1. Mount the pump. Decide whether you want to mount your pump on the top or the side of the refrigerator. If you're using a container for the pump, use your box cutter to cut holes in the container for the power cord and the intake and output tubing. Place the container and pump in your desired mounting location, and mark where the screws will be located. Use the 3/16-inch drill bit to drill the mounting holes, and hammer the drywall anchors (included with your pump) into place. Then, mount the pump and container to your refrigerator.
  2. Drill the hole for the intake hose. Determine where you want the suction hose to enter the refrigerator, and mark that location with your marker; Schroeder typically places her hoses through the side of the refrigerator, below the freezer unit. Then, drill your hole with your ¼-inch drill bit.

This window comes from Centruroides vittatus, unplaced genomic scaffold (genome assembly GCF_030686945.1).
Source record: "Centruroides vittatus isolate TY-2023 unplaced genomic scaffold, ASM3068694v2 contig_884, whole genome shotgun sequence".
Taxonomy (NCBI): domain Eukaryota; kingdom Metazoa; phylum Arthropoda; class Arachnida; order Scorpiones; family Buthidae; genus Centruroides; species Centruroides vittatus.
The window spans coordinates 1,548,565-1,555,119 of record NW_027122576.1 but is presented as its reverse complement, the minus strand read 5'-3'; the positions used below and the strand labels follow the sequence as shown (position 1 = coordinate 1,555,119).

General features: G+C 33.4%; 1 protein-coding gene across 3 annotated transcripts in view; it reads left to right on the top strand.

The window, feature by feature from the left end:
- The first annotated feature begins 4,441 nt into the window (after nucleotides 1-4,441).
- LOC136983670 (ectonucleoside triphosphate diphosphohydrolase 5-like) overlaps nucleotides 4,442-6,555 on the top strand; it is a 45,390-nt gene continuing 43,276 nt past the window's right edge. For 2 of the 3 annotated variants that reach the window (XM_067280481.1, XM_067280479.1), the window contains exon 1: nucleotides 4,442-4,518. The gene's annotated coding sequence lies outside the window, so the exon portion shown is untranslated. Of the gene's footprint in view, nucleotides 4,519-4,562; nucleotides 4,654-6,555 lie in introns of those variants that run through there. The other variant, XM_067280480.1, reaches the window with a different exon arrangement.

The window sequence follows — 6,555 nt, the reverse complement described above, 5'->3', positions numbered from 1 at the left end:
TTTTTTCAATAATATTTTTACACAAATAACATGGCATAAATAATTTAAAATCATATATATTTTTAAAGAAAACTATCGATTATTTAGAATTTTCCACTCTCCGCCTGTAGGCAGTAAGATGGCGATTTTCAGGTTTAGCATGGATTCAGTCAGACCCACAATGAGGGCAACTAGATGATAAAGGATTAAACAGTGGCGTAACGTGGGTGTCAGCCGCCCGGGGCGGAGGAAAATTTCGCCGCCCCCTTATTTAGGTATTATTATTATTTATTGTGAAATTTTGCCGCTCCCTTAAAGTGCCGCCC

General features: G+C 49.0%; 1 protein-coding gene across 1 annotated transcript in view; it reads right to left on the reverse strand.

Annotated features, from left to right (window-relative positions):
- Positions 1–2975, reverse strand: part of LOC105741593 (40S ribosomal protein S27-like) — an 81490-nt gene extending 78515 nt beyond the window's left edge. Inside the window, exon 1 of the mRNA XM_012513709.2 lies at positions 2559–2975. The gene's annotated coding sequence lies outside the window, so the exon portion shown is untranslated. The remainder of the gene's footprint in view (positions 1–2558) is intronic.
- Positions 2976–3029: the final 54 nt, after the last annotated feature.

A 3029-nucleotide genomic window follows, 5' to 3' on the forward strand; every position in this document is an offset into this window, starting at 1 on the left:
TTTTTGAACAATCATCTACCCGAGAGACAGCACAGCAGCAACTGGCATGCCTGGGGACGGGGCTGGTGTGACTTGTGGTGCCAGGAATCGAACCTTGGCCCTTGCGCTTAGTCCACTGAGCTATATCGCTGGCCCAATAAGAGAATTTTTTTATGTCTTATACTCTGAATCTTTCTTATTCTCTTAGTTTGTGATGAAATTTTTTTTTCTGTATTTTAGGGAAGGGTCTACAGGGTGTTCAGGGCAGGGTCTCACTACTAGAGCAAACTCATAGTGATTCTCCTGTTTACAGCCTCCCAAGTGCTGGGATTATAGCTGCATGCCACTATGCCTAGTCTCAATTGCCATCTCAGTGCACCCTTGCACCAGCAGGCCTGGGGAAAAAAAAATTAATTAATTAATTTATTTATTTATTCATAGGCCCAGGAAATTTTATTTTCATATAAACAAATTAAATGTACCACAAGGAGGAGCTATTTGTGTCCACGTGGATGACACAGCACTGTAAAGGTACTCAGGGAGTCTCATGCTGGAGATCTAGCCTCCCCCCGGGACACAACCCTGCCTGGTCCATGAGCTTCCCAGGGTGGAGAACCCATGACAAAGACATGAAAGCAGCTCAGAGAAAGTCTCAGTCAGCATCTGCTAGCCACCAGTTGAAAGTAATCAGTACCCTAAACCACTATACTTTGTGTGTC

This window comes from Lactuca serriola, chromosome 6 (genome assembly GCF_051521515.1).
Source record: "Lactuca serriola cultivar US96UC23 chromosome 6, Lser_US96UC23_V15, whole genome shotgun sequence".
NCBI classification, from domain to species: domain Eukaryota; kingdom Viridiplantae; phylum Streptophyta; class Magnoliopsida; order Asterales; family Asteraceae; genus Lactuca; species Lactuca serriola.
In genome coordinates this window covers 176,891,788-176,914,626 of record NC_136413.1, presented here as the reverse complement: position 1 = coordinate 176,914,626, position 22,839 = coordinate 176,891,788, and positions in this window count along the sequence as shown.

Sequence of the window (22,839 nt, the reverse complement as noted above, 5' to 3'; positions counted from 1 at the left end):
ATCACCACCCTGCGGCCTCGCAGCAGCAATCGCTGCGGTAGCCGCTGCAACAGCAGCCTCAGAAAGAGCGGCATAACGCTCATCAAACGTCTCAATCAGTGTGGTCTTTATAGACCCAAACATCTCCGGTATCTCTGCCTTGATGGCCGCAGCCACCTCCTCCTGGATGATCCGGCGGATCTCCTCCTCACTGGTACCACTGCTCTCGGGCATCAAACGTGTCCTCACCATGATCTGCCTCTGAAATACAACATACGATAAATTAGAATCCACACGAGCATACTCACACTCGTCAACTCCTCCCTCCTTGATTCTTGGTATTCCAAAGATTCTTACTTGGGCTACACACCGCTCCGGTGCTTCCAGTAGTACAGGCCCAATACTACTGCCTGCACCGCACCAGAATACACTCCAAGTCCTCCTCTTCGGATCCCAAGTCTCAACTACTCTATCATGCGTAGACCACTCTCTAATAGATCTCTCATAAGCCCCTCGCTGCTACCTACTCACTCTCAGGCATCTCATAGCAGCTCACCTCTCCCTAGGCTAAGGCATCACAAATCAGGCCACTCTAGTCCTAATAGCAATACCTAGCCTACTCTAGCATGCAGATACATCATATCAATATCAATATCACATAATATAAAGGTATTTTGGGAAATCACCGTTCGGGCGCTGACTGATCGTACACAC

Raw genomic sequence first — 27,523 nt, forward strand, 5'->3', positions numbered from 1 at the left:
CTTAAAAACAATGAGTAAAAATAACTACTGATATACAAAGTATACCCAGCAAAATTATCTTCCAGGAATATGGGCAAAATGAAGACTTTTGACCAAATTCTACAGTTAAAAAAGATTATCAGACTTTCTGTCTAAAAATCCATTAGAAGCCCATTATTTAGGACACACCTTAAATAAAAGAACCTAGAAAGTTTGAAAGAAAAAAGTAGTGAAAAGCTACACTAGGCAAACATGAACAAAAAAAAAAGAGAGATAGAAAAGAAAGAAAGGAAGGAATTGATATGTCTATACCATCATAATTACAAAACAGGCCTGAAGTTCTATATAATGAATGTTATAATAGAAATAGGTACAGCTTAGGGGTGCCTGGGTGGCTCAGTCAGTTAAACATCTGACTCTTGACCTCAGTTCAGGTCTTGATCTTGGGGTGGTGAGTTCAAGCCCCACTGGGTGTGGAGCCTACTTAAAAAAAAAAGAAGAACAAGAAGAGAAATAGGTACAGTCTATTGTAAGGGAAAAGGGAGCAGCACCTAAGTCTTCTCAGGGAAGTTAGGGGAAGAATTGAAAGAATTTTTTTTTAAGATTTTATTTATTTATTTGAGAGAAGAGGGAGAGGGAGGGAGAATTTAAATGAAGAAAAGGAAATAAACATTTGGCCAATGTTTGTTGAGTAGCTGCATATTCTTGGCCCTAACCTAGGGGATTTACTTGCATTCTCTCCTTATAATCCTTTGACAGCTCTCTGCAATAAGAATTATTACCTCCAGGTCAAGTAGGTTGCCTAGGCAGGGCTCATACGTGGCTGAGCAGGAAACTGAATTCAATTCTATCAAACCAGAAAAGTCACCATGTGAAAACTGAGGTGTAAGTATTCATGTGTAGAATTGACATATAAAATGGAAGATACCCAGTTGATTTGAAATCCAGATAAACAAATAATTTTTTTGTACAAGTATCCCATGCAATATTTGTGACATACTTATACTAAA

3. Put the intake hose in place. Measure and cut the tubing for your intake hose—it should be long enough to run from the pump's input port to the very bottom of the milk receptacle. Attach the standpipe tubing that came with your pump to the end of the intake hose that rests in the milk receptacle.
  4. Put the output hose in place. Attach your remaining tubing to the pump's output port. Then, run this hose from the pump to the foal's bucket, and secure it in place.
  5. Put the refrigerator in place, plug it and the pump in, program the pump, fill the receptacle with milk, and you're good to go.